Proponents of a more refined First Amendment argue that this freedom should be treated not as a right but as a privilege -- a special entitlement granted by the state on a conditional basis that can be revoked if it is ever abused or maltreated.Yeah, right, "refined." Always cast your proposal as the more sophisticated approach.
September 2011 Archives
We were greeted this morning by the welcome news that a CIA-led drone strike in Yemen killed a top al Qaeda operative, the American-born Anwar al-Awlaki.
Never wanting to take "yes" for an answer, the predictable sanctimonious scolds -- the ACLU, CAIR and the Center for Constitutional Rights -- are up in arms. (Are they ever anything but up in arms?). It was really a matter for -- guess what -- due process.
"The targeted killing program violated both U.S. and international law," ACLU Deputy Legal Director Jameel Jaffer said in a written statement. "As we've seen today, this is a program under which American citizens far from any battlefield can be executed by their own government without judicial process, and on the basis of standards and evidence that are kept secret not just from the public but from the courts."
When asked about this, White House Press Secretary Jay Carney refused to answer questions about the legality of the government targeting and killing an American citizen without a trial.
"I'm not going to address the circumstances of Awlaki's death," he said.
Let me respectfully suggest a different answer: "We are in a war and the President is the Commander-in-Chief. His foremost responsibility is to see to the physical safety of the American people. Courts have neither the portfolio, under the Constitution, nor the competence, under any reasonable understanding of their mission, to direct the battle that has been thrust upon us. This is not the next matter on the police blotter, and we are not looking for an arraignment date. We will not be sending al Qaeda subpeonas. With any luck, we'll be sending them more drones."
Well, the Senate Judiciary Committee is holding a hearing on that topic at 2:30 Eastern next Wednesday. The witnesses are Justices Scalia and Breyer, who have debated this topic before. Webcast should be available here.
The Court is hearing arguments the same day, but there are only two cases, so the Justices should be able to make it up the street to the Hart Building without difficulty.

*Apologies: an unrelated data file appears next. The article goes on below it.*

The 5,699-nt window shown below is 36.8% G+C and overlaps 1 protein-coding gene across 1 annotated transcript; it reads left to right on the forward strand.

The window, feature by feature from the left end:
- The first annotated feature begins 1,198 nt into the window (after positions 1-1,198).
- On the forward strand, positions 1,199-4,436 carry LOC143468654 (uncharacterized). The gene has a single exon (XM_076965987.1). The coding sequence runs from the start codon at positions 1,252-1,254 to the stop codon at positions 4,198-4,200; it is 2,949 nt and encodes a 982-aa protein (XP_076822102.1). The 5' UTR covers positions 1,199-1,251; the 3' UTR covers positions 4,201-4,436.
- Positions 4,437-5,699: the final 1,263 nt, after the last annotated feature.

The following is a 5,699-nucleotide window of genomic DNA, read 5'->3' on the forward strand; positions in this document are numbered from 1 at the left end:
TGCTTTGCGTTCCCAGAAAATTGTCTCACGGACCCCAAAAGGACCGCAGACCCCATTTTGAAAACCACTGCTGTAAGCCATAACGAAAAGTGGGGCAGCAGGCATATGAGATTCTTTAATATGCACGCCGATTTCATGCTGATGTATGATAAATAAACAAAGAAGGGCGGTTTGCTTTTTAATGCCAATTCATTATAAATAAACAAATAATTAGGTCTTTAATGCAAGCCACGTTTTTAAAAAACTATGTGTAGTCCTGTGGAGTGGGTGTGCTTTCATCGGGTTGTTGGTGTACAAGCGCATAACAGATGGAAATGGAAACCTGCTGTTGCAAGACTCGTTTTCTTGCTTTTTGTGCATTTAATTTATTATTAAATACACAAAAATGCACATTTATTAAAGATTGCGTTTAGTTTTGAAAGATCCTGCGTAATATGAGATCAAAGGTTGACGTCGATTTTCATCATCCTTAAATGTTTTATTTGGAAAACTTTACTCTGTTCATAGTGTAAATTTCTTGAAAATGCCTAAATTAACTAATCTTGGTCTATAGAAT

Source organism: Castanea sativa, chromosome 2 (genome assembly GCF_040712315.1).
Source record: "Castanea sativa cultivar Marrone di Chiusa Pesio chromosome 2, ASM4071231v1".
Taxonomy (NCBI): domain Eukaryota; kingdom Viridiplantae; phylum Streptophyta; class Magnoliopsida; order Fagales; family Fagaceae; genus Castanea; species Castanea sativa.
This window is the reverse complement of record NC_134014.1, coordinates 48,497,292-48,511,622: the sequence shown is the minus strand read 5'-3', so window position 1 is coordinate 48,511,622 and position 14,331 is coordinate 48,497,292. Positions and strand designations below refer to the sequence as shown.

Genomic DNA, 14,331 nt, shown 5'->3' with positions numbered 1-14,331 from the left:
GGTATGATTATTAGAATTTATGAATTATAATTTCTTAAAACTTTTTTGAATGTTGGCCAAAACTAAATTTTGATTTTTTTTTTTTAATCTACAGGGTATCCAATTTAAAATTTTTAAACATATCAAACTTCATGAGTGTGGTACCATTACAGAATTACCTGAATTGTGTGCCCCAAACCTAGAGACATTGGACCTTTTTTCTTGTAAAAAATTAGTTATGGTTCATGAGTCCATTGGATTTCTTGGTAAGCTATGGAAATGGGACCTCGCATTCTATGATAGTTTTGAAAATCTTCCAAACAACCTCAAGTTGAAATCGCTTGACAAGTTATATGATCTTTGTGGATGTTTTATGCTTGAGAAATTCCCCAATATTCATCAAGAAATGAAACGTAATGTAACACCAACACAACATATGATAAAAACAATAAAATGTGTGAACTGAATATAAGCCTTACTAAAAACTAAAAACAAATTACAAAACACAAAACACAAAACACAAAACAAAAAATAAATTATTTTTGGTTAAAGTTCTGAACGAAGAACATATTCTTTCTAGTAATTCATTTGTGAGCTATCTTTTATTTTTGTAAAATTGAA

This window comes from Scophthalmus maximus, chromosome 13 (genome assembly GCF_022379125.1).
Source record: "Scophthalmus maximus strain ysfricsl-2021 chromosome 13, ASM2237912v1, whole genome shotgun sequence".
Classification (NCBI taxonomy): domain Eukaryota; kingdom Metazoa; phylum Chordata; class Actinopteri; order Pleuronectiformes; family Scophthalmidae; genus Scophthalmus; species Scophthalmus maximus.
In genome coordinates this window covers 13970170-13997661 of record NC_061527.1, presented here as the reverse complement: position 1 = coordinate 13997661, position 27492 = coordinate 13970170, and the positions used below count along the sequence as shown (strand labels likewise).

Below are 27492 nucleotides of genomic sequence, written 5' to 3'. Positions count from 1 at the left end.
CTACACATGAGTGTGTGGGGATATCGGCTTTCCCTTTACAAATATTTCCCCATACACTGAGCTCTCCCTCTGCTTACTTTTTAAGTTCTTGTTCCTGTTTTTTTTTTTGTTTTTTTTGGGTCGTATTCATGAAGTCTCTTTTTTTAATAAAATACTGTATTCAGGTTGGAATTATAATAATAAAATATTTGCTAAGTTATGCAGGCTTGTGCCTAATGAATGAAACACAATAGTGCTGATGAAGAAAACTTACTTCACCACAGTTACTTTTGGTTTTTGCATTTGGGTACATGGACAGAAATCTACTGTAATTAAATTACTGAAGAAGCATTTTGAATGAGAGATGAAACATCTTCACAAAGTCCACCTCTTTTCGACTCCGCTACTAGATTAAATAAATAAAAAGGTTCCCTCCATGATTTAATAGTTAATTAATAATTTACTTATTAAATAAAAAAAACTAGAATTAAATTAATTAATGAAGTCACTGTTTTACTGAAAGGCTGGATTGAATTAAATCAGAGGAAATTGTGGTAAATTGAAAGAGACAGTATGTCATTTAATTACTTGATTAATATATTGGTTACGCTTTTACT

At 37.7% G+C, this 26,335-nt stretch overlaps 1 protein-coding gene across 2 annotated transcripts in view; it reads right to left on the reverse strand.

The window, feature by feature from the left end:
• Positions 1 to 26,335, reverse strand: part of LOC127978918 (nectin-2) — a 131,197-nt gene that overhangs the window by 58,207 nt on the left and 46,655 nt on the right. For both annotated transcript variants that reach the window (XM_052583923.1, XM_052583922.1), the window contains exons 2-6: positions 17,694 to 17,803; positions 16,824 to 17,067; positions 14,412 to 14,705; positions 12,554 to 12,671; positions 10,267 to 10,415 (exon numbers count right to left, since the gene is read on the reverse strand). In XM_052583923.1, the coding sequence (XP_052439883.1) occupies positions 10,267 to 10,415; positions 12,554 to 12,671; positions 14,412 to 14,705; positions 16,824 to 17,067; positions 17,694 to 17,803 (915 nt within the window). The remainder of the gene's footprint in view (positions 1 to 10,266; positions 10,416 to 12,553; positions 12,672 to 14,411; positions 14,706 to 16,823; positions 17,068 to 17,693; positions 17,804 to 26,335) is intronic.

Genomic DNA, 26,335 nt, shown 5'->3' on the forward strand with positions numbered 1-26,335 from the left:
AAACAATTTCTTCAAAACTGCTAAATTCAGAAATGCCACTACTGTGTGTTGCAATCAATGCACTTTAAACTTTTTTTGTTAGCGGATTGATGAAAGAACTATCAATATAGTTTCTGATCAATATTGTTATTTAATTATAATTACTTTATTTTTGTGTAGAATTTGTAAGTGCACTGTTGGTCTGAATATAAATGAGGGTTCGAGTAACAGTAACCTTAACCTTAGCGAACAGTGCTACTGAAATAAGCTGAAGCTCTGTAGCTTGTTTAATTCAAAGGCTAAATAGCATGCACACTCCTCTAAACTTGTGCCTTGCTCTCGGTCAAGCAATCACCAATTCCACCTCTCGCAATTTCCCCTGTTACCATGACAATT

They rate the statement "half true" because whether it is or isn't depends on a number of factors that vary from state to state.
California Prison Inmates on Hunger Strike: On Monday, California's Inmates decided to resume a hunger strike involving eight prisons and 4,252 inmates over the same issues addressed in July. The protesting prisoners claim that conditions in solitary confinement cells and gang security measures place them at risk. The strike was resumed after prison officials allegedly broke promises made to the inmates. Prison officials say that review and changes in policy can take up to several months. In the meantime, California Department of Corrections and Rehabilitation announced that leaders of the strike may be placed in solitary confinement and that participants will lose personal items from their cells. AP reports in the San Francisco Chronicle.
According to this ABC piece, it did: "...the country appears to be revisiting its stance on the death penalty, in light of Troy Davis' execution last week."
Readers of this blog will not be surprised to learn that the story adduces no evidence to support this statement. It's simply an article of faith in some quarters that Event X or Study Y always "re-ignites questions about capital punishment," or some such thing. For example, the title of every article I have ever seen on the DPIC site is roughly, "New survey shows declining support for the death penalty." I have yet to see a single one that says, "New survey shows increasing support for the death penalty," even though DP support has remained stable or shown occasional slight increases over the last seven or eight years.
Still, given all the massively slanted coverage of the Davis case, it's a fair enough question. Did his execution decrease DP support?
Well, there's a way to find out: Ask. While such an enterprise was apparently too much for ABC, it was not too much for the quite reliable pollster Rasmussen. The topic sentence of his report is, "The execution of Troy Davis last week for murdering a Georgia policeman prompted controversy here and abroad, but it did little to shift opinions on the death penalty." Specifically, he finds that support had previously been at between 61%-63%, and is now at 60%, a statistically insignificant difference. And in Rasmussen, as in every other poll I've seen, DP support remains at better than 2-1.